The Sergeants School Seminar Program (SSSP) curriculum is derived from and parallel to the resident Sergeants Course curriculum and the goals are identical—to prepare Marine sergeants to:
This lesson discusses how sergeants represent the strength of the U.S. Marine Corps. Since our founding in the American Revolution, and our ensuing operations around the globe, Marine Corps
NCOs have exhibited the sturdy leadership, calm professionalism, strong self-discipline, and inspiring courage that makes our legacy a first-class organization. The continuation of our warfighting excellence rides heavily on the success of our sergeants, imbuing their units with our Corps' measure of honor, courage, and commitment. Furthermore, sergeants remain the sentinel of the unit, never allowing their subordinates to be caught unprepared for any task. By their every action, sergeants must set an unrelenting example of loyalty to our Corps values, especially in the most difficult circumstances. Regardless of your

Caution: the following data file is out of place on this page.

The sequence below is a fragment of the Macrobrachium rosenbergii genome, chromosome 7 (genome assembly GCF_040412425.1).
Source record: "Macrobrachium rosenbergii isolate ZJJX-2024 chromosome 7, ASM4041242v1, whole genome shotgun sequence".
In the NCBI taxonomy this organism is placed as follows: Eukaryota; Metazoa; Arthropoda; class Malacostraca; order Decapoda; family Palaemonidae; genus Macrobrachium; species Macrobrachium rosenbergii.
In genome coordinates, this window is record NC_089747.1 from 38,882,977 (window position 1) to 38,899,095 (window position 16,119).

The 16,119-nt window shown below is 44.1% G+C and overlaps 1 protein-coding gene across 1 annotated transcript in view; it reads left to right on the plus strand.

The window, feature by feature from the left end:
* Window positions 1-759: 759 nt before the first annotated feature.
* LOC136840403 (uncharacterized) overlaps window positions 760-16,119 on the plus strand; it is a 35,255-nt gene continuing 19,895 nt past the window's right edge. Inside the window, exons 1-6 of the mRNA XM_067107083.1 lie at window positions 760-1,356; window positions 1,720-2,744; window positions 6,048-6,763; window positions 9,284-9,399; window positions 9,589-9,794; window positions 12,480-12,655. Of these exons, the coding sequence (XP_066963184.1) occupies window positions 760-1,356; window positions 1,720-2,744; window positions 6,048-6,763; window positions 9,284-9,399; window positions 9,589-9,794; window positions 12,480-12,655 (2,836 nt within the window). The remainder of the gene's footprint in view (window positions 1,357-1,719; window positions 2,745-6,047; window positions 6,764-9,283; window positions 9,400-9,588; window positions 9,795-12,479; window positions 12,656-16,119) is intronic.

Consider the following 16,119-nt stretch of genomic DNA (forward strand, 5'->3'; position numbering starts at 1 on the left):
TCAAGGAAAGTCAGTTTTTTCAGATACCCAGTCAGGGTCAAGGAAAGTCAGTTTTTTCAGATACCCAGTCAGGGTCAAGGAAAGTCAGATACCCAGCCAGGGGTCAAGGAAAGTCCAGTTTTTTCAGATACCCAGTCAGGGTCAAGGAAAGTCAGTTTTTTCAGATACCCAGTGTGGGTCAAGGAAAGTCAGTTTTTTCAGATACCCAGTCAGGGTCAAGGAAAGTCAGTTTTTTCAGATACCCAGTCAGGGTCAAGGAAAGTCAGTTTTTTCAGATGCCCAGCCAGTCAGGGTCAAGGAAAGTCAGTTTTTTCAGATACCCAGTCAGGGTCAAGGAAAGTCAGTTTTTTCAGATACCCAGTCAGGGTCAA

MOS, sergeants are expected to make rapid, well-reasoned, independent decisions and take action that supports their commander's intent while facing a bewildering array of challenges and threats.
Interpersonal communication skills are the cement that bonds conversations, relationships, and organizations together. Your ability to communicate effectively in your unit, and your life, is critical to your personal growth and success. You should have excellent oral communication skills to effectively inform your Marines, and to persuade your peers and seniors. One of the most common types of oral presentations is an informational brief or a training session with your Marines. This lesson provides the tools necessary to plan, prepare, and deliver an oral presentation. Ultimately, this lesson will provide you with an understanding of the basic skills necessary to communicate effectively.